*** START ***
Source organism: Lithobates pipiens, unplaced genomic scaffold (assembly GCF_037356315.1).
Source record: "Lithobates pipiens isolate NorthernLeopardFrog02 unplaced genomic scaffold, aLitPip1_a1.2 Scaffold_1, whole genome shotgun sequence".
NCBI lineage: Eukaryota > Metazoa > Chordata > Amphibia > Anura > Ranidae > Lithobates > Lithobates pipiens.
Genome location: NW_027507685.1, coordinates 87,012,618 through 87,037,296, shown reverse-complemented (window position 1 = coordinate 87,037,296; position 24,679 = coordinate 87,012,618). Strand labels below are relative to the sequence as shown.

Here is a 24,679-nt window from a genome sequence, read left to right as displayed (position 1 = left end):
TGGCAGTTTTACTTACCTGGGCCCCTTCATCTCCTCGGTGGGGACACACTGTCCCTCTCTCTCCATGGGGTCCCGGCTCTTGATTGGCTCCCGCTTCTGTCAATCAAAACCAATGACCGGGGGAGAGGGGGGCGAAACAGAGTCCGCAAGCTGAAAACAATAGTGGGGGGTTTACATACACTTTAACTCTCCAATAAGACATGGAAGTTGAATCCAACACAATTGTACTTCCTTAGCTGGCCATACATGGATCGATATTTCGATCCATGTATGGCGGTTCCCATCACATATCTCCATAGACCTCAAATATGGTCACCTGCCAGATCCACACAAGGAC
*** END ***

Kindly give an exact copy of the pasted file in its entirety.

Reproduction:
Source organism: Lithobates pipiens, unplaced genomic scaffold (assembly GCF_037356315.1).
Source record: "Lithobates pipiens isolate NorthernLeopardFrog02 unplaced genomic scaffold, aLitPip1_a1.2 Scaffold_1, whole genome shotgun sequence".
NCBI lineage: Eukaryota > Metazoa > Chordata > Amphibia > Anura > Ranidae > Lithobates > Lithobates pipiens.
Genome location: NW_027507685.1, coordinates 87,012,618 through 87,037,296, shown reverse-complemented (window position 1 = coordinate 87,037,296; position 24,679 = coordinate 87,012,618). Strand labels below are relative to the sequence as shown.

Here is a 24,679-nt window from a genome sequence, read left to right as displayed (position 1 = left end):
TGGCAGTTTTACTTACCTGGGCCCCTTCATCTCCTCGGTGGGGACACACTGTCCCTCTCTCTCCATGGGGTCCCGGCTCTTGATTGGCTCCCGCTTCTGTCAATCAAAACCAATGACCGGGGGAGAGGGGGGCGAAACAGAGTCCGCAAGCTGAAAACAATAGTGGGGGGTTTACATACACTTTAACTCTCCAATAAGACATGGAAGTTGAATCCAACACAATTGTACTTCCTTAGCTGGCCATACATGGATCGATATTTCGATCCATGTATGGCGGTTCCCATCACATATCTCCATAGACCTCAAATATGGTCACCTGCCAGATCCACACAAGGAC